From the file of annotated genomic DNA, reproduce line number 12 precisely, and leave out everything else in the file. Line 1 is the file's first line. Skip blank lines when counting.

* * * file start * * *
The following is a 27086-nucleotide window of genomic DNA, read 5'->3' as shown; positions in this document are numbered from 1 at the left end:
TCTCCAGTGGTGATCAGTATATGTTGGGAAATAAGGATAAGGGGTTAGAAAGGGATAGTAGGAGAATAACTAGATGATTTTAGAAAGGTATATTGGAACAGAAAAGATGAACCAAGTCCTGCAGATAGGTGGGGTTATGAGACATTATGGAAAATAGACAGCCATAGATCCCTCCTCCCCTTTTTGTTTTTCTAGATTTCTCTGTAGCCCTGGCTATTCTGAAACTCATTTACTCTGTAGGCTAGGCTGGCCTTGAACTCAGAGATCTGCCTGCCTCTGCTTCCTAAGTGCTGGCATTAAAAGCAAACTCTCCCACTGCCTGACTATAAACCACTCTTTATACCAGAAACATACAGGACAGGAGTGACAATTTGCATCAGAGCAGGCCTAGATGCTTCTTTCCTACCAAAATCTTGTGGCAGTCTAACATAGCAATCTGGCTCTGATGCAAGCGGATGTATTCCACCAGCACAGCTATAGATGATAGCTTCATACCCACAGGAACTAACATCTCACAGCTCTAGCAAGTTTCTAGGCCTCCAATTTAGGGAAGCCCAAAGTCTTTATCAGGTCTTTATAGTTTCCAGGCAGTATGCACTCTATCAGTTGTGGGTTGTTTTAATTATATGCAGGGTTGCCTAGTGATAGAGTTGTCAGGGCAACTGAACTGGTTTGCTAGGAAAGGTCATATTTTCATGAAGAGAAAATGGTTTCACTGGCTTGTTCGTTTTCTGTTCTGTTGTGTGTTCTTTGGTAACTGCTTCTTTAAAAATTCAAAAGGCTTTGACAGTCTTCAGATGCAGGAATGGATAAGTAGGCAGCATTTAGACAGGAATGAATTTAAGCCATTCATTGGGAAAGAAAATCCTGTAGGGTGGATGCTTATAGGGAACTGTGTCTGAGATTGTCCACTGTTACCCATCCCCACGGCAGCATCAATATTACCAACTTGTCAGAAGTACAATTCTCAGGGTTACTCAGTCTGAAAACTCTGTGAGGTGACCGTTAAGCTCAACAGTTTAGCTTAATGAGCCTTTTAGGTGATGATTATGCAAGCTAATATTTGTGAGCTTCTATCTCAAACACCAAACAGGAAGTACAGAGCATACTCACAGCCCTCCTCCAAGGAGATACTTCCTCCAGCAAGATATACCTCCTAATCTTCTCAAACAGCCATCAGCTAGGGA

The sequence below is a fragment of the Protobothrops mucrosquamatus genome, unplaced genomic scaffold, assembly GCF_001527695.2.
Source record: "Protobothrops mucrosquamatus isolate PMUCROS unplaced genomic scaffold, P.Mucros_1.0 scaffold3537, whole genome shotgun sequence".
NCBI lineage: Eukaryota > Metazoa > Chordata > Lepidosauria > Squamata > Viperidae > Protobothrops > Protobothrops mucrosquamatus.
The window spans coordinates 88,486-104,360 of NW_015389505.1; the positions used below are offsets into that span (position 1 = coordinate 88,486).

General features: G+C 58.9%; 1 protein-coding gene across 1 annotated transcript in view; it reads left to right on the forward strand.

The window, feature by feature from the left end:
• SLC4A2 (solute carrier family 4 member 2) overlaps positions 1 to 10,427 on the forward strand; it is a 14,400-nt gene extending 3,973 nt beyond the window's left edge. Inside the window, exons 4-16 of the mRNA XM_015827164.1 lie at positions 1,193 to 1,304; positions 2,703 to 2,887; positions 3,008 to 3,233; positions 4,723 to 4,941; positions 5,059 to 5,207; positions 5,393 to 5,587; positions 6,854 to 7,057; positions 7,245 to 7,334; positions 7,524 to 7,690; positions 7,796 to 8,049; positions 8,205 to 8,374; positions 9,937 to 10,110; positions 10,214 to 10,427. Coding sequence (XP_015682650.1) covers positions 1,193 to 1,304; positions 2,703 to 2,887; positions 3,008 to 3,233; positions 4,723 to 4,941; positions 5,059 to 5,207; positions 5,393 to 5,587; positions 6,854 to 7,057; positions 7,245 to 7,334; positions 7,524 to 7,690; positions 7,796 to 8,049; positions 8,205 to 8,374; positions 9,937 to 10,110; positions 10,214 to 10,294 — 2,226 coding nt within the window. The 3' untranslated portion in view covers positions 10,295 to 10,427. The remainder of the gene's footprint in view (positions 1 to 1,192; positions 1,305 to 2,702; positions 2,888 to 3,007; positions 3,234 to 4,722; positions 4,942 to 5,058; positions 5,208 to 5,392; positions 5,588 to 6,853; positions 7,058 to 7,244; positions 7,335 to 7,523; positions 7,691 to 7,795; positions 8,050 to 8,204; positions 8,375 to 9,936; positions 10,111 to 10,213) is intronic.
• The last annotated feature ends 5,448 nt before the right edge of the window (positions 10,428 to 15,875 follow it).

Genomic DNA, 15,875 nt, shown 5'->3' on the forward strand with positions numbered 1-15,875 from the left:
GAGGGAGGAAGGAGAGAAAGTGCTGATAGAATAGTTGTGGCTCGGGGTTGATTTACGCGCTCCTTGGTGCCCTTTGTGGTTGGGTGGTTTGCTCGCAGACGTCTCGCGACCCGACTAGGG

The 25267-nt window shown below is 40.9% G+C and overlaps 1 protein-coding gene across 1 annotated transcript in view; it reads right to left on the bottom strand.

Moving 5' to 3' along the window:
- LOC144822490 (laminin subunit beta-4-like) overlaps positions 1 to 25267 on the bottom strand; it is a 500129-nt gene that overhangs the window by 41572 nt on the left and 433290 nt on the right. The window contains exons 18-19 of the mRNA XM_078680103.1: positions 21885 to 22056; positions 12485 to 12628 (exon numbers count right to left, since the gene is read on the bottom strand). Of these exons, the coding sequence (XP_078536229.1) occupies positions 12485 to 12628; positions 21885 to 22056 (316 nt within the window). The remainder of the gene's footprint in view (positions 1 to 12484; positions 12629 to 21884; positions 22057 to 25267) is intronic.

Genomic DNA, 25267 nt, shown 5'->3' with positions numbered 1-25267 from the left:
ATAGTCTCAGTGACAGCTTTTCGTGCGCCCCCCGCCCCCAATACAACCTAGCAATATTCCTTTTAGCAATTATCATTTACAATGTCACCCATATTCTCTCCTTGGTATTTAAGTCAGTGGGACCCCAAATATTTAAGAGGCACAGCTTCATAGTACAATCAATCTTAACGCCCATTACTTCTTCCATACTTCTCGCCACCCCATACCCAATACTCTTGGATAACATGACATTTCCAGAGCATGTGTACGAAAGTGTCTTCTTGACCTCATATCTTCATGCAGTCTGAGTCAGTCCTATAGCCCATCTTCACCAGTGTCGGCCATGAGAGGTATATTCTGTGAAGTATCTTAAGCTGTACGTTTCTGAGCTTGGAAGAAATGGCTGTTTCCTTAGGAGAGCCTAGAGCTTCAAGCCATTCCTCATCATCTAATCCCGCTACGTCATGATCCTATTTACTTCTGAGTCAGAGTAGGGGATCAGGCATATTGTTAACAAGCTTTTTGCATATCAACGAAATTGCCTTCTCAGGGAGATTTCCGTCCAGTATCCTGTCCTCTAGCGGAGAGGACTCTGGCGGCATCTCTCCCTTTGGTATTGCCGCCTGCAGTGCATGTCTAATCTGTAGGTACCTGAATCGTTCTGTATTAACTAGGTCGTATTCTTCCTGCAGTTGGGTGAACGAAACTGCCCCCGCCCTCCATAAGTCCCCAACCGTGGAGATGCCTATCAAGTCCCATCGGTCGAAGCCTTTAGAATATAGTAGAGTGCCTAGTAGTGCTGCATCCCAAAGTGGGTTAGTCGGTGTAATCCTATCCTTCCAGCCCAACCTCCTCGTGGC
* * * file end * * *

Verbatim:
GAGGGAGGAAGGAGAGAAAGTGCTGATAGAATAGTTGTGGCTCGGGGTTGATTTACGCGCTCCTTGGTGCCCTTTGTGGTTGGGTGGTTTGCTCGCAGACGTCTCGCGACCCGACTAGGG